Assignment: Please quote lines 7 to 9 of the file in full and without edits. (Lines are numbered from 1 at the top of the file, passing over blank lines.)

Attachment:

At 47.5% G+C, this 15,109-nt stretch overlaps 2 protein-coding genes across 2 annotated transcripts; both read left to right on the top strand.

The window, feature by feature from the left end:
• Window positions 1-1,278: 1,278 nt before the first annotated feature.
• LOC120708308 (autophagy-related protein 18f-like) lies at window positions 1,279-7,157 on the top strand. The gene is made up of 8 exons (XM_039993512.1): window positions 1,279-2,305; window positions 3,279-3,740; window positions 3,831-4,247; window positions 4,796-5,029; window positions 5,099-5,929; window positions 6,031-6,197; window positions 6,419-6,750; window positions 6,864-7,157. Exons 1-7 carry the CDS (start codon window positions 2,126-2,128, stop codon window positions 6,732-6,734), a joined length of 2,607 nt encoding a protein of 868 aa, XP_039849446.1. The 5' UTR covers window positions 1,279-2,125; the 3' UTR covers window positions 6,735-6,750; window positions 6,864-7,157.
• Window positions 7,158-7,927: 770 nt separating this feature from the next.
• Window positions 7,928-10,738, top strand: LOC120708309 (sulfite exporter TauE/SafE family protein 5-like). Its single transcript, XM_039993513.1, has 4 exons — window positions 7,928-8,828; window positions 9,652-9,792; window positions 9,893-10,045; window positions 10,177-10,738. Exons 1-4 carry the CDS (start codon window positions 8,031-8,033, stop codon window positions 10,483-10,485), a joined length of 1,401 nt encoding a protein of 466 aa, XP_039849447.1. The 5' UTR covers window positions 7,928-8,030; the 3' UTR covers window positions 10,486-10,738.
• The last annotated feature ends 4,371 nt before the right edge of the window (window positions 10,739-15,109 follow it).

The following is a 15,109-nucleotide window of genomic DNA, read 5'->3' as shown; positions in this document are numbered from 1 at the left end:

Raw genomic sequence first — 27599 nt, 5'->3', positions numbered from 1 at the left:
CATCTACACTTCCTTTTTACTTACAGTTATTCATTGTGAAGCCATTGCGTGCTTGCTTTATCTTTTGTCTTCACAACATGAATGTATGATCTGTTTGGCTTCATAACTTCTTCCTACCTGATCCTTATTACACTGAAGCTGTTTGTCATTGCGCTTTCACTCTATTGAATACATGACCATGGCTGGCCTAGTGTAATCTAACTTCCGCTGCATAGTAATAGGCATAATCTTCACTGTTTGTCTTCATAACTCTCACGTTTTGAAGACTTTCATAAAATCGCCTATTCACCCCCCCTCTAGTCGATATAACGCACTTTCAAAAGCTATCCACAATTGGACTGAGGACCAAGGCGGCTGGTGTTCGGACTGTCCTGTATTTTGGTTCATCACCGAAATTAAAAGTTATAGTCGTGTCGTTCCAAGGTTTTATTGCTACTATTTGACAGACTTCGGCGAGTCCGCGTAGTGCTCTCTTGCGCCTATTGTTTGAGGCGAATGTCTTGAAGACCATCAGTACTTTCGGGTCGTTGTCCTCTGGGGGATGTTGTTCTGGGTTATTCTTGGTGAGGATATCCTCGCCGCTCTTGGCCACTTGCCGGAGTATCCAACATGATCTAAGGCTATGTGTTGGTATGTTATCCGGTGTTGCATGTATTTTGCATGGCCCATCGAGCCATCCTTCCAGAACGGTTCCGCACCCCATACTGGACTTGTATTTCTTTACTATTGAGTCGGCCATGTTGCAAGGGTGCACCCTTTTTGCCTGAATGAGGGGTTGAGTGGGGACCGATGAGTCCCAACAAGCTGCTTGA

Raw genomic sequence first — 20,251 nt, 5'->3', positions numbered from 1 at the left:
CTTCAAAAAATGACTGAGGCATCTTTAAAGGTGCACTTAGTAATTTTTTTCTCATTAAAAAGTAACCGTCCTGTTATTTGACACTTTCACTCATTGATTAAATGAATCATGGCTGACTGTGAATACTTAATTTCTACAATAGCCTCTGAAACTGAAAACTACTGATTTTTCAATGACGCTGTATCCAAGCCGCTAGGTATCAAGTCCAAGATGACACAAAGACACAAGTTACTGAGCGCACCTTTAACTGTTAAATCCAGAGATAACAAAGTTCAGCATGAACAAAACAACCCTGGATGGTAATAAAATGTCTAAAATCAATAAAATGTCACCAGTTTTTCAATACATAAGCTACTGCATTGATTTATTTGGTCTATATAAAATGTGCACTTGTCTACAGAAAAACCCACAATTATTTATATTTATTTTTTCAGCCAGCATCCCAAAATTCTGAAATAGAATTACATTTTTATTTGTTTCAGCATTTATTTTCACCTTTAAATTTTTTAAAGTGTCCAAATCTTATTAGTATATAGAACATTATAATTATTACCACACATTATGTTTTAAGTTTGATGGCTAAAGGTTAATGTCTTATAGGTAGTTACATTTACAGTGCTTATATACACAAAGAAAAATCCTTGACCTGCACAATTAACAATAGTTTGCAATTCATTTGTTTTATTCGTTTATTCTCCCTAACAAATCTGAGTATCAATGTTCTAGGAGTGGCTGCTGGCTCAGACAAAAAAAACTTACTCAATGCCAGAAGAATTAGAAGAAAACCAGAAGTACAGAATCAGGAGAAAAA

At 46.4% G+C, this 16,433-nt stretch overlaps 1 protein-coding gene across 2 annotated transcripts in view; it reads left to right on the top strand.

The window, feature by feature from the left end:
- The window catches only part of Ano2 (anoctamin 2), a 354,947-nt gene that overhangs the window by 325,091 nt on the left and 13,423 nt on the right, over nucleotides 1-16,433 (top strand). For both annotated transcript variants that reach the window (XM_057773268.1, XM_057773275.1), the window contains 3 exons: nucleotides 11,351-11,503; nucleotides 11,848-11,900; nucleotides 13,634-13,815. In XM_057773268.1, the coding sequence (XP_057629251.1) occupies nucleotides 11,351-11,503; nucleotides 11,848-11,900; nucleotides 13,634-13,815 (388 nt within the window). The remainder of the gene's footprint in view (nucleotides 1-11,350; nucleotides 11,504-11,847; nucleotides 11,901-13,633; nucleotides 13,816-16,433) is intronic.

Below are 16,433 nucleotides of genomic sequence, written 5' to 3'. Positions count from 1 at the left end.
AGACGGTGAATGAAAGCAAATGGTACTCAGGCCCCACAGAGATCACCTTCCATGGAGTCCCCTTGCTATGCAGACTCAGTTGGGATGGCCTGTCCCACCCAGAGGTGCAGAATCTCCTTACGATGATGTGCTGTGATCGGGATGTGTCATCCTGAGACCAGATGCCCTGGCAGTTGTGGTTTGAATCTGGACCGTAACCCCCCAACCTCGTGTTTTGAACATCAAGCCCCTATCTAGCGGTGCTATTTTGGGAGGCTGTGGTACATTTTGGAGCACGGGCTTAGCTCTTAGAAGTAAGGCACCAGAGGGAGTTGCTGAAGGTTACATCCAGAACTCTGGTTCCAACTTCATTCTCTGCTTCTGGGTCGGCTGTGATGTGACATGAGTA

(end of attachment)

• The last annotated feature ends 4,371 nt before the right edge of the window (window positions 10,739-15,109 follow it).

The following is a 15,109-nucleotide window of genomic DNA, read 5'->3' as shown; positions in this document are numbered from 1 at the left end:

Raw genomic sequence first — 27599 nt, 5'->3', positions numbered from 1 at the left: